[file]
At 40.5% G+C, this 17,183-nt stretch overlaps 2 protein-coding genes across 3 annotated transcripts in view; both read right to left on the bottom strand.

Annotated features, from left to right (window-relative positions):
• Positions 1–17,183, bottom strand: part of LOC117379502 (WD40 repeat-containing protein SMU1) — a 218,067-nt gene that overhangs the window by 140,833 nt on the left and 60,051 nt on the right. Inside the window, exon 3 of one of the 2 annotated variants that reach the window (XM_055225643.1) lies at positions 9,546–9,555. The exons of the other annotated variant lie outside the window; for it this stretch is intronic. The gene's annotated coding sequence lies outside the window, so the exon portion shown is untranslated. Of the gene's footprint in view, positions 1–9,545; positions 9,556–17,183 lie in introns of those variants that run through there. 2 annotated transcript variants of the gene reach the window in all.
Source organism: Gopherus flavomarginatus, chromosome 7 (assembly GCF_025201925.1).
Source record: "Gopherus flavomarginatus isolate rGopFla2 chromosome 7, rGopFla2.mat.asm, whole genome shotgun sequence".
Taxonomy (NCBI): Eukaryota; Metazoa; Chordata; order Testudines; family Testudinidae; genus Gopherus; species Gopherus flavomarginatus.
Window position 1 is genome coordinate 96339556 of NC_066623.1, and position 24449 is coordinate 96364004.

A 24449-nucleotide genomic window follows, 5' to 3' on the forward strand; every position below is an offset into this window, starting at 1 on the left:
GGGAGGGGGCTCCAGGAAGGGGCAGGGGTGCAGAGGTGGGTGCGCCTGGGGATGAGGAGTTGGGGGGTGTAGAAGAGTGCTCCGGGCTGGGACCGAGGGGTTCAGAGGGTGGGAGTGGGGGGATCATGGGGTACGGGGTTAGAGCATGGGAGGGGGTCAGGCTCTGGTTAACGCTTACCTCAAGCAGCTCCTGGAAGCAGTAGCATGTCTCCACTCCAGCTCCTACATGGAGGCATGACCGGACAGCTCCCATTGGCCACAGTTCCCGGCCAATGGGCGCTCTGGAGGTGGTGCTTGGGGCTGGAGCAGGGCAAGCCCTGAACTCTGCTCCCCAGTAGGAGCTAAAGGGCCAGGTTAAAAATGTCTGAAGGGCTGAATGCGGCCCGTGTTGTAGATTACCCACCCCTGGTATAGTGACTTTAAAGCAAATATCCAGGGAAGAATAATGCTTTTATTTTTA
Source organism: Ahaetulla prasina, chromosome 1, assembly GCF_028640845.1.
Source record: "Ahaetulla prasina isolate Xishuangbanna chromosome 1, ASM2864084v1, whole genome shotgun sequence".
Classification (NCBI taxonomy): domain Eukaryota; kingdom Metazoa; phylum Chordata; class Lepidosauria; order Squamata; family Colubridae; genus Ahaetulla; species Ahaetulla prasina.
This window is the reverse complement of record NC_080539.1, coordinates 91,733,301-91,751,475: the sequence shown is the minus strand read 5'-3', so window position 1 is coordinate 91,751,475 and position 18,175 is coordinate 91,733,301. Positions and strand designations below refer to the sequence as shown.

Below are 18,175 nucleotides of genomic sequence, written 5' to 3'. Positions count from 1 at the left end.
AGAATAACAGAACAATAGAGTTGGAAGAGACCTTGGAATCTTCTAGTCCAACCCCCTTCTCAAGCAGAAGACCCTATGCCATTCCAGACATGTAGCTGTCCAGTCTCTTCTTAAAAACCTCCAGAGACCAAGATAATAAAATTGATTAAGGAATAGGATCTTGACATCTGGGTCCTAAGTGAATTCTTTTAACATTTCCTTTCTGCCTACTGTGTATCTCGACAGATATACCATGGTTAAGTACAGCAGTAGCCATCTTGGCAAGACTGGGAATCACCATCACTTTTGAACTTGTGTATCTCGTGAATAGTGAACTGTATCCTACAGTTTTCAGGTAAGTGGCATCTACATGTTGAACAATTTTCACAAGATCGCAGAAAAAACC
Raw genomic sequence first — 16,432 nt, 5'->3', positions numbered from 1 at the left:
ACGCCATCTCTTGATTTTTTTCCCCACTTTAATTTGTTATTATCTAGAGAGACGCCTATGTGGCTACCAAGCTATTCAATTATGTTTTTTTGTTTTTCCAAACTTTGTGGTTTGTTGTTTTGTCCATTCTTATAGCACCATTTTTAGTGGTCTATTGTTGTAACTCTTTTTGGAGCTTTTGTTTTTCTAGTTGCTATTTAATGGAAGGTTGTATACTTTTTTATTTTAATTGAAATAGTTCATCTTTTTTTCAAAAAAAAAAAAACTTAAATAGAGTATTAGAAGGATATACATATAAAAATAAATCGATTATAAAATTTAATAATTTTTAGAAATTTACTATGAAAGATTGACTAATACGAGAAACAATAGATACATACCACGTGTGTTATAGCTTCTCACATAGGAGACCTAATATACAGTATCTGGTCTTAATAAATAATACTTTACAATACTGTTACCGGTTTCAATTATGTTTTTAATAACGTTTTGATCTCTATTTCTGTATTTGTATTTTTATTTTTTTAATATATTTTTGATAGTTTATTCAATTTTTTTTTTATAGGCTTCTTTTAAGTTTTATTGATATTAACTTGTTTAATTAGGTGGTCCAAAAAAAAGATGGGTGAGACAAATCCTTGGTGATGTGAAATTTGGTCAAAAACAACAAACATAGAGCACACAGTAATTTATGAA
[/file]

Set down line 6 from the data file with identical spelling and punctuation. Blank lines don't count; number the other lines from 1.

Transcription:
Taxonomy (NCBI): Eukaryota; Metazoa; Chordata; order Testudines; family Testudinidae; genus Gopherus; species Gopherus flavomarginatus.